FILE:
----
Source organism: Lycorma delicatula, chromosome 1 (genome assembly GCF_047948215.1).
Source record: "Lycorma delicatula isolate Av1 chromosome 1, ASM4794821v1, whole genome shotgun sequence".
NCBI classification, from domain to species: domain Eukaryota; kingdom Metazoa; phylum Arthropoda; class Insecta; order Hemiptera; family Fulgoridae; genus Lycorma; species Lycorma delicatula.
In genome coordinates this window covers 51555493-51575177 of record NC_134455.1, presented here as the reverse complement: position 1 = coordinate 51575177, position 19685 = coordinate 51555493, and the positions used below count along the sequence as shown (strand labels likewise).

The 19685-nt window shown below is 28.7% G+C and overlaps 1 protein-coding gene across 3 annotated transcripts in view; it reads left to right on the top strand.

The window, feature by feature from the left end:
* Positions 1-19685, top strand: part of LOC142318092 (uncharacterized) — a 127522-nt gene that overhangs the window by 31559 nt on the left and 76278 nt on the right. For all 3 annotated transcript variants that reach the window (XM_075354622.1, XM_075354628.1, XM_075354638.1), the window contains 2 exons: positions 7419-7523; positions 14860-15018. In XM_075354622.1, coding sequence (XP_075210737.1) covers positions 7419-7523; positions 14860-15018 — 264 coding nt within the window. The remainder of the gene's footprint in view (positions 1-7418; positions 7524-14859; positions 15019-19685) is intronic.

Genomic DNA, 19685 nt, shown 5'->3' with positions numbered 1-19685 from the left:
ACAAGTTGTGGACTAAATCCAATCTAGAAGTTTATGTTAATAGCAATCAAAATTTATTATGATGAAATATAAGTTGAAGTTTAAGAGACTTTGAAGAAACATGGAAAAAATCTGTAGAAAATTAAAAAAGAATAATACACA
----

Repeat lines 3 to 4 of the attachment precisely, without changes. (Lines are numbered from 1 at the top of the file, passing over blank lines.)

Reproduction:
NCBI classification, from domain to species: domain Eukaryota; kingdom Metazoa; phylum Arthropoda; class Insecta; order Hemiptera; family Fulgoridae; genus Lycorma; species Lycorma delicatula.
In genome coordinates this window covers 51555493-51575177 of record NC_134455.1, presented here as the reverse complement: position 1 = coordinate 51575177, position 19685 = coordinate 51555493, and the positions used below count along the sequence as shown (strand labels likewise).